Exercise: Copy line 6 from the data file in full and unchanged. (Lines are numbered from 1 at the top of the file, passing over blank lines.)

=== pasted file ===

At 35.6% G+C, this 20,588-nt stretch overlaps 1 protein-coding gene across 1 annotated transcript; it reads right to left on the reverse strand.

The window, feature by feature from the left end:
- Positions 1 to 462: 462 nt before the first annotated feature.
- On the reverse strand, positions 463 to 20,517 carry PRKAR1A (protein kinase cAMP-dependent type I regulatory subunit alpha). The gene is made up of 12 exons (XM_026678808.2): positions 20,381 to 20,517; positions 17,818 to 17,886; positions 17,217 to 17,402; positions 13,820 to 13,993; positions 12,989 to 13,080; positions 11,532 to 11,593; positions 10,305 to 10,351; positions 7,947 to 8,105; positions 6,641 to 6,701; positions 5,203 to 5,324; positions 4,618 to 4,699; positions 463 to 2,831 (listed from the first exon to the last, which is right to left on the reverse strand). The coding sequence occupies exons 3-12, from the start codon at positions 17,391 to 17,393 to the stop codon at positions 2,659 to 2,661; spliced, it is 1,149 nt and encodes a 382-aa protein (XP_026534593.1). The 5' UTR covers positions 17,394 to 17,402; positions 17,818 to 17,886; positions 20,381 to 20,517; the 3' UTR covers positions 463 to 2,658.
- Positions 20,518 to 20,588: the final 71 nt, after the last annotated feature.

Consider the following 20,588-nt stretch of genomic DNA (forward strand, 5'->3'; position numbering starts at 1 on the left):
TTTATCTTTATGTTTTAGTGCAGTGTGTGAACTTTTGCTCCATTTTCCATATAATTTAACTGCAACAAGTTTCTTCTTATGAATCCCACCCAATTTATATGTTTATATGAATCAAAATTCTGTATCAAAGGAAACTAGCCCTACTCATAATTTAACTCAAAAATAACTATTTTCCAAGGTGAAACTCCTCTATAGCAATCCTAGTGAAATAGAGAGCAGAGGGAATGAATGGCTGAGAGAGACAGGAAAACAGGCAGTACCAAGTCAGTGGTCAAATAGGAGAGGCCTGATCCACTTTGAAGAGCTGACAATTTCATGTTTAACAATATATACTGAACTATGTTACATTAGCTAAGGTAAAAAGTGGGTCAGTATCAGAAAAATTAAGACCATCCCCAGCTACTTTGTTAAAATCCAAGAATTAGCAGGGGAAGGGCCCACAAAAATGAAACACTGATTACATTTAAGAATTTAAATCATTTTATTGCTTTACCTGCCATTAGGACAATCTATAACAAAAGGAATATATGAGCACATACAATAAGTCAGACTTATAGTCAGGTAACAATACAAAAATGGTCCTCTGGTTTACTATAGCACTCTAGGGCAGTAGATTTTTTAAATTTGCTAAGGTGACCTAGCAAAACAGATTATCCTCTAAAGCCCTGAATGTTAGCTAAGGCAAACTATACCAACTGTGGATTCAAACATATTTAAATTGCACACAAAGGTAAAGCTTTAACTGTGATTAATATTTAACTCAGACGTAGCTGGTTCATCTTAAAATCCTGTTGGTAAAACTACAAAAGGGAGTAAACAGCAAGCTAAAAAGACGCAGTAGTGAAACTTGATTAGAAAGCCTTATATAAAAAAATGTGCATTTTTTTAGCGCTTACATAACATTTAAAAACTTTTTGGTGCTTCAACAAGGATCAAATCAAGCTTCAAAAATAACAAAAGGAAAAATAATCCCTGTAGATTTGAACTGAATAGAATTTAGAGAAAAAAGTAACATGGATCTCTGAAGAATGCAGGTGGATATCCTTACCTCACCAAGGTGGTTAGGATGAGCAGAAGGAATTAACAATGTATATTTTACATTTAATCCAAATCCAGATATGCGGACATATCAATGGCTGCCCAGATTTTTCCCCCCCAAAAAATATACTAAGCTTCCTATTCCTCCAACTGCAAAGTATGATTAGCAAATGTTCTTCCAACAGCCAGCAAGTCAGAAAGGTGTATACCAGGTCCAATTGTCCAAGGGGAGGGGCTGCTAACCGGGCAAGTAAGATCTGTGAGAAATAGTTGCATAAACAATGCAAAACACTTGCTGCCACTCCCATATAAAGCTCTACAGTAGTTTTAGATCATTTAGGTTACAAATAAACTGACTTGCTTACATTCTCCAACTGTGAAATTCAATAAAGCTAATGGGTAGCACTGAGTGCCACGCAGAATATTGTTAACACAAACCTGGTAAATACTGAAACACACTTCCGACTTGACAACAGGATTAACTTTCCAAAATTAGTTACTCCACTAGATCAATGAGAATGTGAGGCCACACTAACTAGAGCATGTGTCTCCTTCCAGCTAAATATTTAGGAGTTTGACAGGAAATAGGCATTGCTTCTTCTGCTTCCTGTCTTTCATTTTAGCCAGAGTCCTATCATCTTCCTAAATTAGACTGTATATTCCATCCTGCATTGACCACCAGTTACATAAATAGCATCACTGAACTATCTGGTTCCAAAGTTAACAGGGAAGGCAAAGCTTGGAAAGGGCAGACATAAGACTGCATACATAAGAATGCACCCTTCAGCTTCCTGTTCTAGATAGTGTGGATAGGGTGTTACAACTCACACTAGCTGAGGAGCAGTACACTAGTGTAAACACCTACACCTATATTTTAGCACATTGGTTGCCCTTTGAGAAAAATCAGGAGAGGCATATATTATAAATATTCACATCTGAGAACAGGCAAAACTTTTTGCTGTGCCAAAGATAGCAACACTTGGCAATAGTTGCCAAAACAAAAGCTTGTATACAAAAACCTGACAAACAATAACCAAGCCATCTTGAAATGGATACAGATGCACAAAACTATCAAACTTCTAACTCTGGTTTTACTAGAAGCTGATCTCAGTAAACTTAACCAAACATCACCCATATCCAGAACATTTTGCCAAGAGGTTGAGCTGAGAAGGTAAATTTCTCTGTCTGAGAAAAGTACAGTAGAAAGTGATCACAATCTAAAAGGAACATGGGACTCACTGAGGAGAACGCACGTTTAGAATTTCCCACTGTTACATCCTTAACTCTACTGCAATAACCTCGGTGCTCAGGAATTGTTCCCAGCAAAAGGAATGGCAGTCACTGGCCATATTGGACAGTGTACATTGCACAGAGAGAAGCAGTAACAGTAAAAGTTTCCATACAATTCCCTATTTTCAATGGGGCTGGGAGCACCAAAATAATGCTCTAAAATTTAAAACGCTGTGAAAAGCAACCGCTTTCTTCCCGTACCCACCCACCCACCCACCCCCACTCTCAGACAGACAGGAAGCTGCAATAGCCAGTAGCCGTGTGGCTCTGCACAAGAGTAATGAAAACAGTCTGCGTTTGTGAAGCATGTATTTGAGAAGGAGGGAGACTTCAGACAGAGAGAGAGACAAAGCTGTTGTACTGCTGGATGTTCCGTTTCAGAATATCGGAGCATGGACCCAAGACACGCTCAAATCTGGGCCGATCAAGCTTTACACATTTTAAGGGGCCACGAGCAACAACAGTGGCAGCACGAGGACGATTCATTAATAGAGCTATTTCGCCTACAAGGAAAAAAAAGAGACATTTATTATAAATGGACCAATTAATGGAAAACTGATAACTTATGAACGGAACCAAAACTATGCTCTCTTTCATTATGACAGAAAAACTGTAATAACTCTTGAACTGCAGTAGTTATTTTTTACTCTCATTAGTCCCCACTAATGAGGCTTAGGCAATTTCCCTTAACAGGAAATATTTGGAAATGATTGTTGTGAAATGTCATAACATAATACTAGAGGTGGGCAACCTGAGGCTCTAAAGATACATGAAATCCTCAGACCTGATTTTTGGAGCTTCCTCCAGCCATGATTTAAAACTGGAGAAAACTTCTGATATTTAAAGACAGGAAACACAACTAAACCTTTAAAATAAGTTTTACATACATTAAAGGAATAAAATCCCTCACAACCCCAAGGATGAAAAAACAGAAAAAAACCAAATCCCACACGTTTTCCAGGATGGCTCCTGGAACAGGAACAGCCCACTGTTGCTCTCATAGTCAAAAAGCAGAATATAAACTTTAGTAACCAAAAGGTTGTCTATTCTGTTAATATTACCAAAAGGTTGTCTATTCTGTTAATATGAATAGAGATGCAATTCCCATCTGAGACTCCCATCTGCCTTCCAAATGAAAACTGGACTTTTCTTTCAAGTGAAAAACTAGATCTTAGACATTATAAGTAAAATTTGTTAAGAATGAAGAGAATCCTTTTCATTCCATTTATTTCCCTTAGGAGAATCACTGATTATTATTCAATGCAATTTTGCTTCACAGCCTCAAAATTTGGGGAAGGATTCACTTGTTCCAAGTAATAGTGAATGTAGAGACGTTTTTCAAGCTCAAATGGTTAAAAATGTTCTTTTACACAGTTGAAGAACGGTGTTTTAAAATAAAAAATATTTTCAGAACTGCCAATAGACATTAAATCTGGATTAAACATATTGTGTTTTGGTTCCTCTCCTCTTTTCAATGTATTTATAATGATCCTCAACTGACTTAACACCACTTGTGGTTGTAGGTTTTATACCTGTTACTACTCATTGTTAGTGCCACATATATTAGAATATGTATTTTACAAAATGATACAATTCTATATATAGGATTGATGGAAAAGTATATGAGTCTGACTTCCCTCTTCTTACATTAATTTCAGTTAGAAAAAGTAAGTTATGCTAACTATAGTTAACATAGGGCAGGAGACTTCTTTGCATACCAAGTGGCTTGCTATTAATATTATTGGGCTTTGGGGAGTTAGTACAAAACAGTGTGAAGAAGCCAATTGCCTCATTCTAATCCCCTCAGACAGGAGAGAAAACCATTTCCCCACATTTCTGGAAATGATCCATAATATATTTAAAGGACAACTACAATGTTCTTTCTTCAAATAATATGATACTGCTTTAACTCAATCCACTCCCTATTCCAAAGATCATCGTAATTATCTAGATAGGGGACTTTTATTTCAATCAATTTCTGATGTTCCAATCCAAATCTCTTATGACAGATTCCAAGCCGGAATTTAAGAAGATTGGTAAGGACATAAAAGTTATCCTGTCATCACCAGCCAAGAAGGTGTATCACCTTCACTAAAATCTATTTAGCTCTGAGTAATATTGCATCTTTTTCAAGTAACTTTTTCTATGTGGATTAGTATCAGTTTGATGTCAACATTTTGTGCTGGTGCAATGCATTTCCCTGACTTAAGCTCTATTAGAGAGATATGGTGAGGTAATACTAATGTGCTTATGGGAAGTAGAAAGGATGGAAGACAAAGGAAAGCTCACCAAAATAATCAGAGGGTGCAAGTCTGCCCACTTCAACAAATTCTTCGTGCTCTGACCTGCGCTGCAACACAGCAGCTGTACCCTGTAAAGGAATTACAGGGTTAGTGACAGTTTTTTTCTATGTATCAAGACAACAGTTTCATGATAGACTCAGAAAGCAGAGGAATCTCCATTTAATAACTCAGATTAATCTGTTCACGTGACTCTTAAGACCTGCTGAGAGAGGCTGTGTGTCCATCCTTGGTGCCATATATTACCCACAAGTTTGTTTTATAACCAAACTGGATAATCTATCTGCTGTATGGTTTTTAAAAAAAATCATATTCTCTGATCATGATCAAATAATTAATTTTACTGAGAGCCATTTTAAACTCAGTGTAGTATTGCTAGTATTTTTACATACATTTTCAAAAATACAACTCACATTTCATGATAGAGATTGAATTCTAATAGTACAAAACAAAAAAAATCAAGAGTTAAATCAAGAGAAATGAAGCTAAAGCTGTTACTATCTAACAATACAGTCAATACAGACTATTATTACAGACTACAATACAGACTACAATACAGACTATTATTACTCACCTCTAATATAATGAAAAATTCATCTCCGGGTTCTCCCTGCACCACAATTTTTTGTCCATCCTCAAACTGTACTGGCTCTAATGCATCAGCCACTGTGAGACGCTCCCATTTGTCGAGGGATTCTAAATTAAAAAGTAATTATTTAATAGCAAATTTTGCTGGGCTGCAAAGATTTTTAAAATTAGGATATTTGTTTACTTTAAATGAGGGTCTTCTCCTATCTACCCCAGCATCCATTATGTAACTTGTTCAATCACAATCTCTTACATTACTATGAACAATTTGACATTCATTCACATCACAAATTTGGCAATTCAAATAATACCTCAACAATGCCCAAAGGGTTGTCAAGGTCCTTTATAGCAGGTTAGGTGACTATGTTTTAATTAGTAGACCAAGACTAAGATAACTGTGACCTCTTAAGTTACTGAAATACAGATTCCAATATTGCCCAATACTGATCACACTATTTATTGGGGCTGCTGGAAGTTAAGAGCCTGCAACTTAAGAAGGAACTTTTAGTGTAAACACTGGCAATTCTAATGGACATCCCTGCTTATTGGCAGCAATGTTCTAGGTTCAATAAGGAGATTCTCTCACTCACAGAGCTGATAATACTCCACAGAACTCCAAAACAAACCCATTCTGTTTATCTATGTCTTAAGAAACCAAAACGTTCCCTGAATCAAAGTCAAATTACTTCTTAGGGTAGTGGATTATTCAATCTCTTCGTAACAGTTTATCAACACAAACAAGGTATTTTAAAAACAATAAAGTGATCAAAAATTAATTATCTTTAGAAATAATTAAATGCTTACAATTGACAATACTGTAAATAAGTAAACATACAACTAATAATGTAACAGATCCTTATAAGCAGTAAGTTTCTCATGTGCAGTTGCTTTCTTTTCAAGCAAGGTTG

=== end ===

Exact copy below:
Consider the following 20,588-nt stretch of genomic DNA (forward strand, 5'->3'; position numbering starts at 1 on the left):